In algebraic geometry, a line complex is a 3-fold given by the intersection of the Grassmannian G(2, 4) (embedded in projective space P5 by Plücker coordinates) with a hypersurface. It is called a line complex because points of G(2, 4) correspond to lines in P3, so a line complex can be thought of as a 3-dimensional family of lines in P3. The linear line complex and quadric line complex are the cases when the hypersurface has degree 1 or 2; they are both rational varieties.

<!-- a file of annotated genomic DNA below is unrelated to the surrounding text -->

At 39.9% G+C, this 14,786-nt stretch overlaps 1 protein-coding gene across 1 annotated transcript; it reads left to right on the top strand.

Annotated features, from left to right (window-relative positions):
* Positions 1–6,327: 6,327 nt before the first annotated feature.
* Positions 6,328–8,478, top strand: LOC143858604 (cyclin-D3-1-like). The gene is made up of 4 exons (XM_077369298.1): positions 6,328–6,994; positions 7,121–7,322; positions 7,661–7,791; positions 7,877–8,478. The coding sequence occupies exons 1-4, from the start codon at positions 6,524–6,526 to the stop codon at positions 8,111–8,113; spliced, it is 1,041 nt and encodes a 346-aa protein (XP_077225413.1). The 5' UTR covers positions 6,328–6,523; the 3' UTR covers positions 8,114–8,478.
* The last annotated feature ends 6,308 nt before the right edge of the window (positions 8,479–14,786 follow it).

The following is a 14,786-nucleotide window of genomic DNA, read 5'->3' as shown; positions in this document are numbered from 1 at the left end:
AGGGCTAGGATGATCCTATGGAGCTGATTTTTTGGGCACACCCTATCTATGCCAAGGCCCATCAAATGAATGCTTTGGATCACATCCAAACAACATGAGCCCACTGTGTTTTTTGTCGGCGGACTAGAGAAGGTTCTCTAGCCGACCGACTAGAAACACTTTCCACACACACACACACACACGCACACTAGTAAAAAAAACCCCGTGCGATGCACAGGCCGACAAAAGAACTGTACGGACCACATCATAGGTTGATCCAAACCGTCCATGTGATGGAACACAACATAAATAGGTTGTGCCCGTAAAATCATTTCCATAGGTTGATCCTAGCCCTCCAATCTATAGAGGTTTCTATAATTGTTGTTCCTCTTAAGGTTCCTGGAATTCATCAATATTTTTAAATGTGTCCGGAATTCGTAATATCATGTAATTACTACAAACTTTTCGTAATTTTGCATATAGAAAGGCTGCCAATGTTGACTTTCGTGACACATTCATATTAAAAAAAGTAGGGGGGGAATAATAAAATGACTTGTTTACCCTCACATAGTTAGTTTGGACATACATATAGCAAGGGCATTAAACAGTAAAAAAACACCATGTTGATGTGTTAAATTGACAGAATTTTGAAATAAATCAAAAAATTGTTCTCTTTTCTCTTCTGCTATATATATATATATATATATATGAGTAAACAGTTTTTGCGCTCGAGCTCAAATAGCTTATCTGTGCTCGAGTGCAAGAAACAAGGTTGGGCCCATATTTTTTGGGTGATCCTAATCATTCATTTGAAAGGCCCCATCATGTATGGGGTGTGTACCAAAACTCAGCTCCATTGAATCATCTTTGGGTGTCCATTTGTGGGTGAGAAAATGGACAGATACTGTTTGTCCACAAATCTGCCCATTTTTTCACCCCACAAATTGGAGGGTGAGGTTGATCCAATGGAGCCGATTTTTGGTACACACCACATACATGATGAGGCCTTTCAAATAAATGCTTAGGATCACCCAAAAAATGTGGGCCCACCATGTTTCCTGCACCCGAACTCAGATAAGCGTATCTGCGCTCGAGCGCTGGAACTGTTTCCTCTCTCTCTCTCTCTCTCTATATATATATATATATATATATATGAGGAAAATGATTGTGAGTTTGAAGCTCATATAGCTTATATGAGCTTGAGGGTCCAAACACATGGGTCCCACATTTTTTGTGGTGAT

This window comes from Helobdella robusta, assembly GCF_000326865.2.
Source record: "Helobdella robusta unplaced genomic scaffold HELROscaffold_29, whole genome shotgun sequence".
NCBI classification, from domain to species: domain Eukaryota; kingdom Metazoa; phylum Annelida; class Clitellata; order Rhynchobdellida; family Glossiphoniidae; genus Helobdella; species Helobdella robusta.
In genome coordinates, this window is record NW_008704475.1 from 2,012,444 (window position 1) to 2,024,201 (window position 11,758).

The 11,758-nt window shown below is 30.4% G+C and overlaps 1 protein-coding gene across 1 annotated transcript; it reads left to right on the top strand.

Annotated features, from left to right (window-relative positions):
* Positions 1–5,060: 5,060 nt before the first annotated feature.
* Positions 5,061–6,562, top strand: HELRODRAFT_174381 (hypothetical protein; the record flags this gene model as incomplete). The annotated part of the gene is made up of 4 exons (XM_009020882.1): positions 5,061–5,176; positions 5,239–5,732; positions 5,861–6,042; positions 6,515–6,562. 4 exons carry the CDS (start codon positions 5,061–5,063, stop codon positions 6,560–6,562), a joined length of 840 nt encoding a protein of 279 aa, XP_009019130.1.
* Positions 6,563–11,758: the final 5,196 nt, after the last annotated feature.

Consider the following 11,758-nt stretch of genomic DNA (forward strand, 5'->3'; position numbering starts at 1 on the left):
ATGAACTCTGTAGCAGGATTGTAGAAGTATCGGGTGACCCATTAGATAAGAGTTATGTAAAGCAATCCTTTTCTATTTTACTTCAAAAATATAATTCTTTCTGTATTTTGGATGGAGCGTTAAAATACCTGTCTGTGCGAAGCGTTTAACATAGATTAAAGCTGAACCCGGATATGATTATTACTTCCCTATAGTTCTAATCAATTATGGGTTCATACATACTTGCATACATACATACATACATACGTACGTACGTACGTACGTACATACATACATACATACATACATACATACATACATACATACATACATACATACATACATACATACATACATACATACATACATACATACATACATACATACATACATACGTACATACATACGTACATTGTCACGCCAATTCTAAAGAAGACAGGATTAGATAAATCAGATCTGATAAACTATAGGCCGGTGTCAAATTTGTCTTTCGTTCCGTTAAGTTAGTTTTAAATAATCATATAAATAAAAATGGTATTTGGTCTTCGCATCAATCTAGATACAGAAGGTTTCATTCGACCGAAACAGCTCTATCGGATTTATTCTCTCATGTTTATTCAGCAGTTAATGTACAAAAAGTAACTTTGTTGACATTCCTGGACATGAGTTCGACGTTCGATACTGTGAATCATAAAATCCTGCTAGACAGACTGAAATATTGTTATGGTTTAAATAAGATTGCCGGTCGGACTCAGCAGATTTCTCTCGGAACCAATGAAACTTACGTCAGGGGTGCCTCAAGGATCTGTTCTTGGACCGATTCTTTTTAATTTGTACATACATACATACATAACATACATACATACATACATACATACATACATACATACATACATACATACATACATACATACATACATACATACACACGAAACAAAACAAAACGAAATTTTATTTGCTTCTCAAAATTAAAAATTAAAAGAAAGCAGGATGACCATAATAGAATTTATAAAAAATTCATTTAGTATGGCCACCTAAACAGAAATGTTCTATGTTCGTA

- Griffiths, Phillip; Harris, Joseph (1994), Principles of algebraic geometry, Wiley Classics Library, New York: John Wiley & Sons, ISBN 978-0-471-05059-9, MR 1288523
- Jessop, C. M. (2001) , A treatise on the line complex, Providence, R.I.: American Mathematical Society, ISBN 978-0-8218-2913-4, MR 0247995
- Klein, Felix (1870), "Zur Theorie der Liniencomplexe des ersten und zweiten Grades", Mathematische Annalen (Springer Berlin / Heidelberg) 2 (2): 198–226, doi:10.1007/BF01444020, ISSN 0025-5831
|This geometry-related article is a stub. You can help Wikipedia by expanding it.|